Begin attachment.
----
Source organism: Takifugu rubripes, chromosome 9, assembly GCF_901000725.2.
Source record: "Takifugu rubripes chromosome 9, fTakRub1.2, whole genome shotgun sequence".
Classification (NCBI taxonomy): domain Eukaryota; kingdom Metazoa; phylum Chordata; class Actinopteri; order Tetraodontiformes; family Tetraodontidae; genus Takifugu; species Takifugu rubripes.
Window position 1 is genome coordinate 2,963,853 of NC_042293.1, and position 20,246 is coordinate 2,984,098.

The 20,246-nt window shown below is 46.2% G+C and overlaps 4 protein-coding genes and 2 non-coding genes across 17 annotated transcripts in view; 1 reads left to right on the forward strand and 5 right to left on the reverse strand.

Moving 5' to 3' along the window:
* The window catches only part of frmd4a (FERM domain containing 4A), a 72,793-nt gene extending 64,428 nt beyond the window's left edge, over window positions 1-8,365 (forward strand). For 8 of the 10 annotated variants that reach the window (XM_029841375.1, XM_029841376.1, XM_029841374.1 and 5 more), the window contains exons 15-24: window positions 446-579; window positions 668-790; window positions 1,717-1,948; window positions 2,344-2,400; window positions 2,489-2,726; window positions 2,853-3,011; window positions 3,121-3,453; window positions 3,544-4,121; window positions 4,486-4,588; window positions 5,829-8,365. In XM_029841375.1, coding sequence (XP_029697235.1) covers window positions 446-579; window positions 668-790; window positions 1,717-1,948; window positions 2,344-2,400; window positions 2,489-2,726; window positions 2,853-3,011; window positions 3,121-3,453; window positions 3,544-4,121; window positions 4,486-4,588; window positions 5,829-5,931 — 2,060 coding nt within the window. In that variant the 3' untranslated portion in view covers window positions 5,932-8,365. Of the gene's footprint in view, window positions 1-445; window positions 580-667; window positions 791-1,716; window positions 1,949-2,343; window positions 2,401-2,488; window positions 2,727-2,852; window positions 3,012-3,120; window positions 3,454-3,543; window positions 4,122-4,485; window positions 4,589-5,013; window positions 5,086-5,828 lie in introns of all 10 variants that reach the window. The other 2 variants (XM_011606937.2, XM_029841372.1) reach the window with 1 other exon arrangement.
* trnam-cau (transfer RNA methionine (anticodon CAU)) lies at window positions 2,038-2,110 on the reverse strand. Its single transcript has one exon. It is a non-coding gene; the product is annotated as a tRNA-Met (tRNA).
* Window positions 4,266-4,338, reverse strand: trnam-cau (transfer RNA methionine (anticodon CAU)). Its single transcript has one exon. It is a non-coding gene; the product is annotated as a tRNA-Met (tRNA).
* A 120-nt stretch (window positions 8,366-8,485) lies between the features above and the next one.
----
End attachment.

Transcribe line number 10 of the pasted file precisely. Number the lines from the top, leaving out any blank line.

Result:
* A 120-nt stretch (window positions 8,366-8,485) lies between the features above and the next one.